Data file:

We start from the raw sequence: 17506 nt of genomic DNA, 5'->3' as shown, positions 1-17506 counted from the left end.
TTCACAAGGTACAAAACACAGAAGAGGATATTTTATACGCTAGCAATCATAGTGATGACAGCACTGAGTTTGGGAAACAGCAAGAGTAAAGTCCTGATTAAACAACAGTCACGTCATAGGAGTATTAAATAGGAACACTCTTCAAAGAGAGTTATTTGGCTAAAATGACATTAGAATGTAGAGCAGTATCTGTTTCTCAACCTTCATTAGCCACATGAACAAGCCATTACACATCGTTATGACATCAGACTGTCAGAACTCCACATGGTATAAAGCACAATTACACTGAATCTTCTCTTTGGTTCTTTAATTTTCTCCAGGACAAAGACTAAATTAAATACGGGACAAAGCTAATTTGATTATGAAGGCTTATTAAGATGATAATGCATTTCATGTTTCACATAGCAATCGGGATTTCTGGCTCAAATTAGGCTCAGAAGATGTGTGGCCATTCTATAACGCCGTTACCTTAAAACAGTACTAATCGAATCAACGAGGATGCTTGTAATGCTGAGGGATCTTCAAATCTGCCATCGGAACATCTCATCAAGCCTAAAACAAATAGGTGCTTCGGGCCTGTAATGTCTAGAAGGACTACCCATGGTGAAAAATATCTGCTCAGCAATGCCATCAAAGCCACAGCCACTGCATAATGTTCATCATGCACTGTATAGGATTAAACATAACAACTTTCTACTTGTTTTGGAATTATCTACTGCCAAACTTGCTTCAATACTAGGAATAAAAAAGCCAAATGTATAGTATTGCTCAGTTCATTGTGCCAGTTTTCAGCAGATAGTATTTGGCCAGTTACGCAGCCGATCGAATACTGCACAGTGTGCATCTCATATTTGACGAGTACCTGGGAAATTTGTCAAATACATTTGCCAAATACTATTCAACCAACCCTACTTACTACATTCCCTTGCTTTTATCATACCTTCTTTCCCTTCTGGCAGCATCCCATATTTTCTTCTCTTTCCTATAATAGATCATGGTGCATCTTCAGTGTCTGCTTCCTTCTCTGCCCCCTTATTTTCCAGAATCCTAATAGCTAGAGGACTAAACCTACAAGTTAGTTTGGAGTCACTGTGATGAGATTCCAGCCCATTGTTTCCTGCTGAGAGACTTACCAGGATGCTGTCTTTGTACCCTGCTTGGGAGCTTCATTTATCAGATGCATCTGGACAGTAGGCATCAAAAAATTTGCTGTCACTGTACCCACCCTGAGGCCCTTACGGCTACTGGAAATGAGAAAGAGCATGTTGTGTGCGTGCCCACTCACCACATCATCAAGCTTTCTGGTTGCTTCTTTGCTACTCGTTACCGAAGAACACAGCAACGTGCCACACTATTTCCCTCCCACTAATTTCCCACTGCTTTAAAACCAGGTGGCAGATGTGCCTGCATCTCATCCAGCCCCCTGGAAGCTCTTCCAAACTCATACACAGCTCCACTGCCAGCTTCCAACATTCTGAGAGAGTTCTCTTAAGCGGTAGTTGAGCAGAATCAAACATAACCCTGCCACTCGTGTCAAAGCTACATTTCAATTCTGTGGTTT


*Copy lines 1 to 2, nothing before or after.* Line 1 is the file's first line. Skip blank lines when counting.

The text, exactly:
We start from the raw sequence: 17506 nt of genomic DNA, 5'->3' as shown, positions 1-17506 counted from the left end.
TTCACAAGGTACAAAACACAGAAGAGGATATTTTATACGCTAGCAATCATAGTGATGACAGCACTGAGTTTGGGAAACAGCAAGAGTAAAGTCCTGATTAAACAACAGTCACGTCATAGGAGTATTAAATAGGAACACTCTTCAAAGAGAGTTATTTGGCTAAAATGACATTAGAATGTAGAGCAGTATCTGTTTCTCAACCTTCATTAGCCACATGAACAAGCCATTACACATCGTTATGACATCAGACTGTCAGAACTCCACATGGTATAAAGCACAATTACACTGAATCTTCTCTTTGGTTCTTTAATTTTCTCCAGGACAAAGACTAAATTAAATACGGGACAAAGCTAATTTGATTATGAAGGCTTATTAAGATGATAATGCATTTCATGTTTCACATAGCAATCGGGATTTCTGGCTCAAATTAGGCTCAGAAGATGTGTGGCCATTCTATAACGCCGTTACCTTAAAACAGTACTAATCGAATCAACGAGGATGCTTGTAATGCTGAGGGATCTTCAAATCTGCCATCGGAACATCTCATCAAGCCTAAAACAAATAGGTGCTTCGGGCCTGTAATGTCTAGAAGGACTACCCATGGTGAAAAATATCTGCTCAGCAATGCCATCAAAGCCACAGCCACTGCATAATGTTCATCATGCACTGTATAGGATTAAACATAACAACTTTCTACTTGTTTTGGAATTATCTACTGCCAAACTTGCTTCAATACTAGGAATAAAAAAGCCAAATGTATAGTATTGCTCAGTTCATTGTGCCAGTTTTCAGCAGATAGTATTTGGCCAGTTACGCAGCCGATCGAATACTGCACAGTGTGCATCTCATATTTGACGAGTACCTGGGAAATTTGTCAAATACATTTGCCAAATACTATTCAACCAACCCTACTTACTACATTCCCTTGCTTTTATCATACCTTCTTTCCCTTCTGGCAGCATCCCATATTTTCTTCTCTTTCCTATAATAGATCATGGTGCATCTTCAGTGTCTGCTTCCTTCTCTGCCCCCTTATTTTCCAGAATCCTAATAGCTAGAGGACTAAACCTACAAGTTAGTTTGGAGTCACTGTGATGAGATTCCAGCCCATTGTTTCCTGCTGAGAGACTTACCAGGATGCTGTCTTTGTACCCTGCTTGGGAGCTTCATTTATCAGATGCATCTGGACAGTAGGCATCAAAAAATTTGCTGTCACTGTACCCACCCTGAGGCCCTTACGGCTACTGGAAATGAGAAAGAGCATGTTGTGTGCGTGCCCACTCACCACATCATCAAGCTTTCTGGTTGCTTCTTTGCTACTCGTTACCGAAGAACACAGCAACGTGCCACACTATTTCCCTCCCACTAATTTCCCACTGCTTTAAAACCAGGTGGCAGATGTGCCTGCATCTCATCCAGCCCCCTGGAAGCTCTTCCAAACTCATACACAGCTCCACTGCCAGCTTCCAACATTCTGAGAGAGTTCTCTTAAGCGGTAGTTGAGCAGAATCAAACATAACCCTGCCACTCGTGTCAAAGCTACATTTCAATTCTGTGGTTT